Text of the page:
"Ant Man and the Wasp" - ★ ★ ★ ½
This has to be the nuttiest, most ridiculous and best-executed superhero comedy in the history of the Marvel Cinematic Universe, or any other superhero cinematic universe.
(I'm looking at you, DC Comics.)
Marvel's "Ant-Man and the Wasp" moves fleetly at Flash speed, creating a gleefully insectuous relationship between mind-boggling visual effects (second only to those in the Oscar-nominated "Doctor Strange"), Reed-Richards-smart dialogue and a reluctant superhero with an endearing, self-effacing charm not seen since Christopher Reeve donned his tights as "Superman."
Director Peyton Reed (he gave us the underrated Rock Hudson/Doris Day spoof "Down with Love" and the racially aware sports underdog story "Bring It On") introduced us to Paul Rudd's Scott Lang as "Ant Man" in 2015.
That superhero tale exuded giddy fun, despite being Reed's rough and disjointed first effort at directing a special-effects-dominated Marvel epic.
In "Ant-Man and the Wasp," Reed gets the bugs out with a buoyant and balanced fantastic fantasy in which high-rise buildings reduce to suitcase size, Hot Wheels cars pop up to human proportions, PEZ dispensers can be used as weapons, and Rudd's great Scott constantly articulates what we, the audience, are thinking at any given moment.
("Do you really just put the word quantum ahead of everything?" he asks scientists who put the word "quantum" ahead of everything they say.)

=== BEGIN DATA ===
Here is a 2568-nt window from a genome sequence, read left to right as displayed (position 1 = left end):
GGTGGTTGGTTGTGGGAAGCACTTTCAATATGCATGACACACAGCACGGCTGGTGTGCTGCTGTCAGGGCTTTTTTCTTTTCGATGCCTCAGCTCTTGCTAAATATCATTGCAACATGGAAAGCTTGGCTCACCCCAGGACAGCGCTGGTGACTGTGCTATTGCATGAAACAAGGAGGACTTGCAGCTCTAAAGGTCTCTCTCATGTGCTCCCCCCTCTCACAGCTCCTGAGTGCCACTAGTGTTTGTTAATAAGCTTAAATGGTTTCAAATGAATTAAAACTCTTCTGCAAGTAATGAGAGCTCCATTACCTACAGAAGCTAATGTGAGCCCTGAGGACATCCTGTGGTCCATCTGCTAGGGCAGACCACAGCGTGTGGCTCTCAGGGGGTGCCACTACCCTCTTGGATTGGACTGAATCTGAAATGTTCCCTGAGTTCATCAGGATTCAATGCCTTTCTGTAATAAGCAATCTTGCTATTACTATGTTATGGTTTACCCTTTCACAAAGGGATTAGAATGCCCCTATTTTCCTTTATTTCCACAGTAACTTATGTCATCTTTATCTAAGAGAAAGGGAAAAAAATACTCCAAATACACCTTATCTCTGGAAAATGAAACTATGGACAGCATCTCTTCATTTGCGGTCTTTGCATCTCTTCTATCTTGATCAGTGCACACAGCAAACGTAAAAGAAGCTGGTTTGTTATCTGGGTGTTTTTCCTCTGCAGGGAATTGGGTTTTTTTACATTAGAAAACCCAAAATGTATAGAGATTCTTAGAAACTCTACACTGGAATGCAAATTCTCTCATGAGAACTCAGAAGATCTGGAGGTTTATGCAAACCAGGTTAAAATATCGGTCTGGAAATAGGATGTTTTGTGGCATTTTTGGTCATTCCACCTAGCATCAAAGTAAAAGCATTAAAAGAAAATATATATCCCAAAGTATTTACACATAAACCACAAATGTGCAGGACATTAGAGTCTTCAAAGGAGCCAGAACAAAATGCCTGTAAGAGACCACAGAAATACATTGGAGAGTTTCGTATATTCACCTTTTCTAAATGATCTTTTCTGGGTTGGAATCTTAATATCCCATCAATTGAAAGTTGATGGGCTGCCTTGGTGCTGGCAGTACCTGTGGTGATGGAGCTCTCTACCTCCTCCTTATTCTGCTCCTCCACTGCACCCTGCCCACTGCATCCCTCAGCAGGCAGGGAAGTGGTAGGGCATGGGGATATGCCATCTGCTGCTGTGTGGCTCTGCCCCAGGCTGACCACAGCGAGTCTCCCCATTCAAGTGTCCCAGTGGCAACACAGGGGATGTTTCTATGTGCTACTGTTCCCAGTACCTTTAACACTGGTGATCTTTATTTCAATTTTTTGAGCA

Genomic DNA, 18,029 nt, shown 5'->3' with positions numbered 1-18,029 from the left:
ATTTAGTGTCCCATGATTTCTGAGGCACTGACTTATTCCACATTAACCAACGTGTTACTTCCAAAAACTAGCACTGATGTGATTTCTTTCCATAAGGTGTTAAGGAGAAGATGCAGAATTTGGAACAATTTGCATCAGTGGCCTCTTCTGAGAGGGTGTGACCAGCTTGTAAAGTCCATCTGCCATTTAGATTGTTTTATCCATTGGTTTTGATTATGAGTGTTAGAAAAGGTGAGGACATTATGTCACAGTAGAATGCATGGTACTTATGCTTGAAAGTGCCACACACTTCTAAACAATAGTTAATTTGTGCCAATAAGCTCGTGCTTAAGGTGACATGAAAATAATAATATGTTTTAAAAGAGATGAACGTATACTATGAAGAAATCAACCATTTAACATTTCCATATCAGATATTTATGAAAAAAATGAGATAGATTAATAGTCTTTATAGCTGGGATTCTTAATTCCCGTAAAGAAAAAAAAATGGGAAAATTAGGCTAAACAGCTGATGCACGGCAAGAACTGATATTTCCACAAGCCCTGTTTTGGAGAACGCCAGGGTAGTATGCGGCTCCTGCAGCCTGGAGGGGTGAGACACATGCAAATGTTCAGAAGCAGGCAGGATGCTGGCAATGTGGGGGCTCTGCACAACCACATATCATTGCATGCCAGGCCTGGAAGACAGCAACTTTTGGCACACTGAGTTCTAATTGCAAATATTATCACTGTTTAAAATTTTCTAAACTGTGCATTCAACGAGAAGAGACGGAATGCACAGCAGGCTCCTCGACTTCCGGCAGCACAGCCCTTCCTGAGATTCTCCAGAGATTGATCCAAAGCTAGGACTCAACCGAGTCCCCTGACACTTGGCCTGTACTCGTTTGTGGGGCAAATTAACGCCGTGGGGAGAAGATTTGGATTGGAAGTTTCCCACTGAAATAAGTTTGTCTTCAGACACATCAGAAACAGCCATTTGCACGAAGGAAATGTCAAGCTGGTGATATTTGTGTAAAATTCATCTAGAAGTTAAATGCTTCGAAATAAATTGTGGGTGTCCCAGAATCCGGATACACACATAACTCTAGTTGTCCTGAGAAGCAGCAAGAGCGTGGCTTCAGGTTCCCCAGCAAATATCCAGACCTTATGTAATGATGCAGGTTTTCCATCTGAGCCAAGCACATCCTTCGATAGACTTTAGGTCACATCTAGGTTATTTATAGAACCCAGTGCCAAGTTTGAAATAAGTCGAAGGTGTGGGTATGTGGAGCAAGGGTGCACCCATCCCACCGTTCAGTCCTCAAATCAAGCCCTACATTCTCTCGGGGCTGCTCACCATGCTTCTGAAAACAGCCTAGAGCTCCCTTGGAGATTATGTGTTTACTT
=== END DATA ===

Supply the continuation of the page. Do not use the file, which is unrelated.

Mercifully, the "Ant-Man and the Wasp" plot doesn't revolve around saving the universe, planet Earth, or Golden Gate Bridge from imminent destruction.
Scott agrees to help Hope van Dyne (Evangeline Lilly), aka The Wasp, and physicist (plus former S.H.I.E.L.D. agent) Dr. Hank Pym (reprised by a hilariously curmudgeonly Michael Douglas) rescue his wife Janet (Michelle Pfeiffer) from the Quantum Realm, the subatomic world where she's been trapped for 30 years after diffusing a bomb.
But more important to Scott, he goes all out to be the best single dad he can be for his adorable young daughter Cassie (Abby Ryder Forston), creating cardboard castles and Goonies-like escape chutes, even singing along with her to "The Partridge Family" theme song. Now that's daddy dedication.
Scott's plans get hampered by the ankle bracelet he wears as part of his house arrest sentence for doing something illegal in Germany when he helped the Avengers out of a tight spot or two.
Somehow, he must ditch the bracelet without arousing the suspicions of federal agent Jimmy Woo (Randall Park, perfecting the art of deadpan comic relief).
Once in action and on the run, Scott receives substantial comic support from manic sidekick Luis (Chicago native Michael Peña), Scott's former cellmate and now his partner in their security consultant business, X-Con.
Reed's delightful, ceaselessly engaging piece of X-Men-rated nonsense also includes Walton Goggins as sleazy Sonny Burch, a black market dealer for high-tech commodities, plus Hannah John-Kamen as Ghost, a vengeful lab accident victim now on the verge of fading out of existence because of her uncontrolled phasing through walls and objects.
"Ant-Man and the Wasp" runs nearly two hours, but its merry mix of deft one-liners, visual gags, restrained action sequences (consider it the anti-"Avengers: Infinity War") and subatomic protoplasmic spectacle never drags, especially with Rudd's witty, confident performance as Ant-Man, easily lifting 5,000 times his own dramatic weight.
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Starring: Paul Rudd, Evangeline Lily, Michael Douglas, Michelle Pfeiffer, Michael Pena, Laurence Fishburne, Hannah John-Kamen
Directed by: Peyton Reed
Other: A Walt Disney Pictures release. Rated PG-13 for violence. 118 minutes